A night on Meldon Hill

When the Government announced they were relaxing the Covid rules for 5 days over Christmas I made plans to squeeze as much activity as possible into those 5 days. Two and a half days with my family and one day driving my mum home on the 27th. That left the 23rd and half of the 24th for a possible trip to the Lakes, Ennerdale or Upper Eskdale, all perfectly legal.

As has been proved all too often in 2020, the best laid plans often come to nothing and our 5 days of freedom were soon reduced to one. No real surprise there and in the long run it doesn’t really matter, but my plans had to change. I know plenty of people who continue to go to the Lakes from the North East and I know that me wild camping alone in a remote location would pose very little risk to anyone, but I am burdened by a conscience and an inability to lie, so I planned a night out under the stars in Teesdale instead.

The wildest place I could think of was Meldon Hill near Cow Green Reservoir, isolated open access land where I’m yet to ever meet anyone, so perfect for a camp out. I’d bought myself a bivvy bag for Christmas and was keen to try it out but I knew I’d need some shelter from the wind in a grouse butt or shake hole and I also didn’t want it to rain too much. I studied the weather forecast carefully. It rained most of the day on the 23rd but was forecast to be dry from 10pm onwards and for most of the 24th apart from the odd snow shower. It was going to be cold with a strong northerly wind, but I could cope with that if I found shelter.

At 10pm I was at Cow Green Reservoir. The plan was to walk for an hour or two up Meldon Hill and check out an area of grouse butts and shake holes I had seen on the map. If at any point I was too cold or if I decided the whole thing was a bad idea I would turn round and sleep in the car. I had a headtorch and spare battery, maps, warm clothes and waterproofs, winter sleeping bag, stove, mat, bivvy bag and food.I also had my phone and battery pack but knew I would get no reception until tomorrow. Tonight I was on my own.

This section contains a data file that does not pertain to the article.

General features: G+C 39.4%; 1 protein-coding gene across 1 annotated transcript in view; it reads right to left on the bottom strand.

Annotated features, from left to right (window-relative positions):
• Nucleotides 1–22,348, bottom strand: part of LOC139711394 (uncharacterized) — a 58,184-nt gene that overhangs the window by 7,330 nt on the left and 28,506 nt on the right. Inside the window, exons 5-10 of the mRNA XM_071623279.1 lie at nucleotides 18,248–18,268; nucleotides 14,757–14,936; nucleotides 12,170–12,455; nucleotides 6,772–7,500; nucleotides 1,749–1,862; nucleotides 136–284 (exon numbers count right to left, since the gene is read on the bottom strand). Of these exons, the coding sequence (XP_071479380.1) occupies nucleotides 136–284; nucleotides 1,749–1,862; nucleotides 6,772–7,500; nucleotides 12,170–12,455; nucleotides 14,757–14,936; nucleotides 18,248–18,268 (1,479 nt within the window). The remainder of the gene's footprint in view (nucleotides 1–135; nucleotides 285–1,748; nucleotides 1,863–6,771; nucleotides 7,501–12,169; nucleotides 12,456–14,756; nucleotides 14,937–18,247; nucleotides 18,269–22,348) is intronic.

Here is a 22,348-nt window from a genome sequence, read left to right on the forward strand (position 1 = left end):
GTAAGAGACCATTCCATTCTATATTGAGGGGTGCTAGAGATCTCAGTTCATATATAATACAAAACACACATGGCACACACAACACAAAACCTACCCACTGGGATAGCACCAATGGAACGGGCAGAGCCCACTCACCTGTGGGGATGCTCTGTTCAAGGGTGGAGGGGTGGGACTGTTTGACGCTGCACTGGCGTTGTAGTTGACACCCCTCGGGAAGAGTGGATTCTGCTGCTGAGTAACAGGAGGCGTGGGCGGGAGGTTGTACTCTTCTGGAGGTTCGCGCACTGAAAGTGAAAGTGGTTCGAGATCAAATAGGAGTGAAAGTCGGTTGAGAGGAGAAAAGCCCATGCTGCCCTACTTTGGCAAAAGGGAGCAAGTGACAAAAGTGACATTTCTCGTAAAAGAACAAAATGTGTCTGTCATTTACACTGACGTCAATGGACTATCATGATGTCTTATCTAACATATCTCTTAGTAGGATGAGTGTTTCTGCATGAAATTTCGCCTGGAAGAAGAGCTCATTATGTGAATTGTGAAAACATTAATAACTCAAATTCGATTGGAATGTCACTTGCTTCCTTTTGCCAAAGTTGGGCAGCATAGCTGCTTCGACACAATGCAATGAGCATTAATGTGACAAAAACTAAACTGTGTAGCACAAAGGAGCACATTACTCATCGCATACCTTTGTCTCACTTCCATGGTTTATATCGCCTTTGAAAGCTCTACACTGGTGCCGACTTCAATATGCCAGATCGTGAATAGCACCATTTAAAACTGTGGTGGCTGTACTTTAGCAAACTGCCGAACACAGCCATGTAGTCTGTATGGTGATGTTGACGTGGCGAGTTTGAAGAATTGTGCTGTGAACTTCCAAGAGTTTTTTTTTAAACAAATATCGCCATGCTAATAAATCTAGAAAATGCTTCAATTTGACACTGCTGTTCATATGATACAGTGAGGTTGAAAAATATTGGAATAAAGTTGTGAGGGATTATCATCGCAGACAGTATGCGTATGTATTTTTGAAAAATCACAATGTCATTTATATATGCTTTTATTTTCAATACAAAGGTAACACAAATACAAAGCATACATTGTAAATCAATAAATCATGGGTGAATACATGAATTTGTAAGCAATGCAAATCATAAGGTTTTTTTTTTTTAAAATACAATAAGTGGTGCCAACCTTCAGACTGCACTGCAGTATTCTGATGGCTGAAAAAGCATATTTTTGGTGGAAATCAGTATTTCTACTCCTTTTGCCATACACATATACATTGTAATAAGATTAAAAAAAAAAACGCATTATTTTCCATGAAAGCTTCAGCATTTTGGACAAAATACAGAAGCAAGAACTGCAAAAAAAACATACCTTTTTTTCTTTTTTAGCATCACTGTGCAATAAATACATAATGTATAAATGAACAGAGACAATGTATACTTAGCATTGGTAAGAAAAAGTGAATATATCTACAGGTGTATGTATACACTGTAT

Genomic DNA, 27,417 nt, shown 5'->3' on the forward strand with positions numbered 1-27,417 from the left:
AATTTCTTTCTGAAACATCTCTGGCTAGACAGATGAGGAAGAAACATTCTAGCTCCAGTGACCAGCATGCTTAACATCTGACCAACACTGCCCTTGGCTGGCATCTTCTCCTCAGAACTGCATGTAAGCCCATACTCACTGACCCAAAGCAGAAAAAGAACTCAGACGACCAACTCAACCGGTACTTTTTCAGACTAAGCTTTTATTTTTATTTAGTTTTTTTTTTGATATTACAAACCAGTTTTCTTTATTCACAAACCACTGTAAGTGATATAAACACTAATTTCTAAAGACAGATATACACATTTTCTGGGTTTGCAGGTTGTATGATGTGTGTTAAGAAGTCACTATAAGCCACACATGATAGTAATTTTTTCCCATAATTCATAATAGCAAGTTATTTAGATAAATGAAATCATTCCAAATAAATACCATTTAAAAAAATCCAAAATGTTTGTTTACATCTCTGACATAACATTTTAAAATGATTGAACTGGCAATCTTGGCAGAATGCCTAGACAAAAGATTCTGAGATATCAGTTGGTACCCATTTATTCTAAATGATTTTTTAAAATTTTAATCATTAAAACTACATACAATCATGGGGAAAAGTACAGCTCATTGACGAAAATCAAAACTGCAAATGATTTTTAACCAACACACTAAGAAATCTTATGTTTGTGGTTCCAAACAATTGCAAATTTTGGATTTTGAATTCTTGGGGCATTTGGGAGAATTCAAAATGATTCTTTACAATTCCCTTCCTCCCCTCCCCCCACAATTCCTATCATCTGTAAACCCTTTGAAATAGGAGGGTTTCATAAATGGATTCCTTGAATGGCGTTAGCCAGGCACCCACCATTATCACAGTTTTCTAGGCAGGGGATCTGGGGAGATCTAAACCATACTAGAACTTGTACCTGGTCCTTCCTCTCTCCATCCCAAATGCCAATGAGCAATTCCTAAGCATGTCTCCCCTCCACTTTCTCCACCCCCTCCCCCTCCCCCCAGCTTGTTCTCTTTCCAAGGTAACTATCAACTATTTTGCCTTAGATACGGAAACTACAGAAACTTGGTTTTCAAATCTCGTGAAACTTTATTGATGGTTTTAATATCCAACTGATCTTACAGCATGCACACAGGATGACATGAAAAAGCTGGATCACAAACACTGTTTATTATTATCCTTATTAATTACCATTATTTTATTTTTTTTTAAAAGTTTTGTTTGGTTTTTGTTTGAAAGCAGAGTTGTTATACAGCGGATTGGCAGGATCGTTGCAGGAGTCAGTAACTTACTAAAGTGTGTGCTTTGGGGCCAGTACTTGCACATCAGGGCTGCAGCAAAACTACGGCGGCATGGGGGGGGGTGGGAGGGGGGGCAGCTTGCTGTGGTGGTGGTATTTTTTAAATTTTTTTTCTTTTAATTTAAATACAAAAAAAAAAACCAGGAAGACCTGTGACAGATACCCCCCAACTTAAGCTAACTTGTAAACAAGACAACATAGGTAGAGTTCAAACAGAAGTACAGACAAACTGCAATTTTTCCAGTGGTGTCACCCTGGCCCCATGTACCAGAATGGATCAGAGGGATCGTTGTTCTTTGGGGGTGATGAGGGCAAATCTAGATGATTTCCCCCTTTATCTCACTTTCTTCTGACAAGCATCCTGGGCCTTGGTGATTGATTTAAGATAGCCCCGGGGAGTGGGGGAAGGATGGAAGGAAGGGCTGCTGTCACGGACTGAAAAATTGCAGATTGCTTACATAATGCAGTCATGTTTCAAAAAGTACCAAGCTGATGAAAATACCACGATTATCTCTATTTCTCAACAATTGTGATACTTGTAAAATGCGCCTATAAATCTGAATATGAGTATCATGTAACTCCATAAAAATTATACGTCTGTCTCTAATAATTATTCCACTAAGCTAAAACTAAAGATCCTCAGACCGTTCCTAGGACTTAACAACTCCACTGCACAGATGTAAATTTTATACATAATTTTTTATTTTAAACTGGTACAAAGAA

The rain had stopped, the sky was clearing and the moon shone over the dark expanse of water to my right. I turned off my head torch to save the battery and was guided by the moonlight reflecting in the puddles on the road to the dam. I walked over the dam in the dark, the only noise being the wind and the sound of the waves hitting the dam wall below me. It was magic.

I found the grouse butts easily. They were fairly new with a flat wooden floor maybe 5 foot square and wooden sides maybe 4 foot high. They were dug a foot or so into the ground with a large step down into them. Perfect for a bivvy. I was out of the wind and once my groundsheet was down I had a dry, flat surface to lie on. It was cold and I didn’t want to get any colder, so I took off my boots and waterproofs, got into my sleeping bag and using my rucksack as a pillow watched the stars and listened to the wind, feeling warm, dry and very content.

I woke at 6am having had the best night sleep I’d had for weeks. It was a bit chilly and I was surprised to see snow on my bivvy bag and a thick layer of ice on the step of the grouse butt. No sign of dawn, but I wanted to get moving and I got my stove out for a cup of tea. The gas cylinder was too cold to work and too late I realised that I should have slept with it inside my sleeping bag. I put it next to my warm body and went back to sleep for half an hour until finally the stove fired into life and I got my breakfast of tea and muesli.

By 7am I was on my way, a faint glow appearing at last in the sky to the east. The sky was still clear and the stars shone, but the wind was icy and I was glad of my insulated jacket as I continued up Meldon Hill. It was hard going. The tracks are indistinct and boggy at the best of times but today I had soft snow to hide the paths and sap my energy, and it was still dark. Eventually dawn broke and the hills were covered with a cold blue light. It had snowed a lot higher up and the last kilometre was hard work against a strengthening northerly wind but eventually I reached the top.